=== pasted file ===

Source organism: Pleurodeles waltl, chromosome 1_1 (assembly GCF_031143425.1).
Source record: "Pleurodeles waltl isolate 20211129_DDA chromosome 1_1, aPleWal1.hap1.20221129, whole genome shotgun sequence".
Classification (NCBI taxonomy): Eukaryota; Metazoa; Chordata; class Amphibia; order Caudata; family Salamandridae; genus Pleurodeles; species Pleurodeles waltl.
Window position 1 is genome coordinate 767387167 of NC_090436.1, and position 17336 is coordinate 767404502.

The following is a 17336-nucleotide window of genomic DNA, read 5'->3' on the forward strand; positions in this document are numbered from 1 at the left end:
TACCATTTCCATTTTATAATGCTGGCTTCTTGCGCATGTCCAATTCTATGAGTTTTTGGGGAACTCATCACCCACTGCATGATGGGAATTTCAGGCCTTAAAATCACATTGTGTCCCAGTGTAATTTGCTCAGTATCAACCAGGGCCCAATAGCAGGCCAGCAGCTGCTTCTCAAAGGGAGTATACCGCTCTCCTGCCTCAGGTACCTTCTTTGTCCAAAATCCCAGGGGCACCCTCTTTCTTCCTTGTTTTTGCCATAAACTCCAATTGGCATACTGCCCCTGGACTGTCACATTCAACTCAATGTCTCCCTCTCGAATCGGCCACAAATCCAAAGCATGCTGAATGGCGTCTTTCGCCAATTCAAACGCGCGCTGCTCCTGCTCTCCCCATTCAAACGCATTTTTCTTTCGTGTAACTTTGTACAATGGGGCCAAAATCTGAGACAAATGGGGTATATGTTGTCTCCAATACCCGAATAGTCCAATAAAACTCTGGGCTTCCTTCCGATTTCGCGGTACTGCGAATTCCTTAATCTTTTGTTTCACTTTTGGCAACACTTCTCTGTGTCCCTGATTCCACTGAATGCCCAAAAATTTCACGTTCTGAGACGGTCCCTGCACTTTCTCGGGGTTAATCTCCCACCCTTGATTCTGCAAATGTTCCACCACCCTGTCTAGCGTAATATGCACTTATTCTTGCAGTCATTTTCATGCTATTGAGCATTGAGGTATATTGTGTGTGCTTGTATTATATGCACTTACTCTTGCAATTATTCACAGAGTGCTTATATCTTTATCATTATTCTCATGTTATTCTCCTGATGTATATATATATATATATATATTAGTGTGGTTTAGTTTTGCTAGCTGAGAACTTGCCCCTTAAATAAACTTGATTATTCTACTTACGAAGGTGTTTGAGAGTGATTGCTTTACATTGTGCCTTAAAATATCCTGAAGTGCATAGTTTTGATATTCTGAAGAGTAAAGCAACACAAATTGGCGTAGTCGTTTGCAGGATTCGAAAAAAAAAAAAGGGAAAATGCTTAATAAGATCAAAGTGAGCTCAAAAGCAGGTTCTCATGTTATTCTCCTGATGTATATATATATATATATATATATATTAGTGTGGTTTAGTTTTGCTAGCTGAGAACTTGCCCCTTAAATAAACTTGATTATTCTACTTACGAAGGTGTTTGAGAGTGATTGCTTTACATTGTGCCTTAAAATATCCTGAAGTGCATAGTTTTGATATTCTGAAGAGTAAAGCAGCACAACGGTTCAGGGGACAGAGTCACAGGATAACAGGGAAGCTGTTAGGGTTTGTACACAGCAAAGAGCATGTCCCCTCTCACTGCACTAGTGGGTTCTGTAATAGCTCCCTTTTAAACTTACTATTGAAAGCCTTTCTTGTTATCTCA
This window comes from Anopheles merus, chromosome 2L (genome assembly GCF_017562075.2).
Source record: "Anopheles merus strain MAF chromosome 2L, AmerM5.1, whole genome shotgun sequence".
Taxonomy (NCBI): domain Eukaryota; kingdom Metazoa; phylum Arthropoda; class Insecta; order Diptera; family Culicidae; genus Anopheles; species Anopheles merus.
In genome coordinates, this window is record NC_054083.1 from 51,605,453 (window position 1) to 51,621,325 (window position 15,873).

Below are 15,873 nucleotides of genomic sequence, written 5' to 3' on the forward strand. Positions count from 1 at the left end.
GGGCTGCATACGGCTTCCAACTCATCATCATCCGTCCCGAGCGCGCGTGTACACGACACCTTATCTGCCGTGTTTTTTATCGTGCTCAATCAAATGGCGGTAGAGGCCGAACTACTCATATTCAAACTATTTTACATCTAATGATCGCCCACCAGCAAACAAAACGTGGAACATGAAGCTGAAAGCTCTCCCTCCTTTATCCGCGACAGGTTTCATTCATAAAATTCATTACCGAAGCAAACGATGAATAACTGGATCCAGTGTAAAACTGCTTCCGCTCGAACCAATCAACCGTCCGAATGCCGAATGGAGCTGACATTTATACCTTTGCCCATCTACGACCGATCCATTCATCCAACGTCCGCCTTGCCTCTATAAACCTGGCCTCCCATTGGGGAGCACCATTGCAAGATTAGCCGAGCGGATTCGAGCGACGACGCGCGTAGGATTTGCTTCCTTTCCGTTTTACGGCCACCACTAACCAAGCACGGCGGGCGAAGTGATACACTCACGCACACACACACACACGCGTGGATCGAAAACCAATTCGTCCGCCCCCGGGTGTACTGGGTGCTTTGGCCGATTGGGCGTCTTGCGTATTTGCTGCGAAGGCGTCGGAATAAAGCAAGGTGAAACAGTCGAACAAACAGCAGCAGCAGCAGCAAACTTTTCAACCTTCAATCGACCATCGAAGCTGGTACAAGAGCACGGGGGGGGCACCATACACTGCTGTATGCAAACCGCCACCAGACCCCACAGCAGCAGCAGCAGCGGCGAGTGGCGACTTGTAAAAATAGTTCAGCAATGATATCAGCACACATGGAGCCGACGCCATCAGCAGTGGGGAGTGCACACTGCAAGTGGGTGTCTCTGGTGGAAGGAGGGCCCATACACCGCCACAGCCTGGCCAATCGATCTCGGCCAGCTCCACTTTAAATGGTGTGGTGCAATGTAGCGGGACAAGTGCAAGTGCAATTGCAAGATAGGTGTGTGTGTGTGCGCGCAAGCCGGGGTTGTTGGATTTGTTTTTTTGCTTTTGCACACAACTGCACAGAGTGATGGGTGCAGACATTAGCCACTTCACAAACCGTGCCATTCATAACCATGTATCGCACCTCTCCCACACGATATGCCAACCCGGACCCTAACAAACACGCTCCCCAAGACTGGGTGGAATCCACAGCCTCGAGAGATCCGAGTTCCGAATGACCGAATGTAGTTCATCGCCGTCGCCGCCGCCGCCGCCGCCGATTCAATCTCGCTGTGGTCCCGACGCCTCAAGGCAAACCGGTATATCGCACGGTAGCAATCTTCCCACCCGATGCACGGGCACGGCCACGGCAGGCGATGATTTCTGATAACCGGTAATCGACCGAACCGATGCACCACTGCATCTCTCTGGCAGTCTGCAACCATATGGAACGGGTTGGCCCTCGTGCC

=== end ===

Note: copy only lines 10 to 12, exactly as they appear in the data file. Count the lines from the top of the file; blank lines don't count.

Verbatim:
In genome coordinates, this window is record NC_054083.1 from 51,605,453 (window position 1) to 51,621,325 (window position 15,873).

Below are 15,873 nucleotides of genomic sequence, written 5' to 3' on the forward strand. Positions count from 1 at the left end.
GGGCTGCATACGGCTTCCAACTCATCATCATCCGTCCCGAGCGCGCGTGTACACGACACCTTATCTGCCGTGTTTTTTATCGTGCTCAATCAAATGGCGGTAGAGGCCGAACTACTCATATTCAAACTATTTTACATCTAATGATCGCCCACCAGCAAACAAAACGTGGAACATGAAGCTGAAAGCTCTCCCTCCTTTATCCGCGACAGGTTTCATTCATAAAATTCATTACCGAAGCAAACGATGAATAACTGGATCCAGTGTAAAACTGCTTCCGCTCGAACCAATCAACCGTCCGAATGCCGAATGGAGCTGACATTTATACCTTTGCCCATCTACGACCGATCCATTCATCCAACGTCCGCCTTGCCTCTATAAACCTGGCCTCCCATTGGGGAGCACCATTGCAAGATTAGCCGAGCGGATTCGAGCGACGACGCGCGTAGGATTTGCTTCCTTTCCGTTTTACGGCCACCACTAACCAAGCACGGCGGGCGAAGTGATACACTCACGCACACACACACACACGCGTGGATCGAAAACCAATTCGTCCGCCCCCGGGTGTACTGGGTGCTTTGGCCGATTGGGCGTCTTGCGTATTTGCTGCGAAGGCGTCGGAATAAAGCAAGGTGAAACAGTCGAACAAACAGCAGCAGCAGCAGCAAACTTTTCAACCTTCAATCGACCATCGAAGCTGGTACAAGAGCACGGGGGGGGCACCATACACTGCTGTATGCAAACCGCCACCAGACCCCACAGCAGCAGCAGCAGCGGCGAGTGGCGACTTGTAAAAATAGTTCAGCAATGATATCAGCACACATGGAGCCGACGCCATCAGCAGTGGGGAGTGCACACTGCAAGTGGGTGTCTCTGGTGGAAGGAGGGCCCATACACCGCCACAGCCTGGCCAATCGATCTCGGCCAGCTCCACTTTAAATGGTGTGGTGCAATGTAGCGGGACAAGTGCAAGTGCAATTGCAAGATAGGTGTGTGTGTGTGCGCGCAAGCCGGGGTTGTTGGATTTGTTTTTTTGCTTTTGCACACAACTGCACAGAGTGATGGGTGCAGACATTAGCCACTTCACAAACCGTGCCATTCATAACCATGTATCGCACCTCTCCCACACGATATGCCAACCCGGACCCTAACAAACACGCTCCCCAAGACTGGGTGGAATCCACAGCCTCGAGAGATCCGAGTTCCGAATGACCGAATGTAGTTCATCGCCGTCGCCGCCGCCGCCGCCGCCGATTCAATCTCGCTGTGGTCCCGACGCCTCAAGGCAAACCGGTATATCGCACGGTAGCAATCTTCCCACCCGATGCACGGGCACGGCCACGGCAGGCGATGATTTCTGATAACCGGTAATCGACCGAACCGATGCACCACTGCATCTCTCTGGCAGTCTGCAACCATATGGAACGGGTTGGCCCTCGTGCC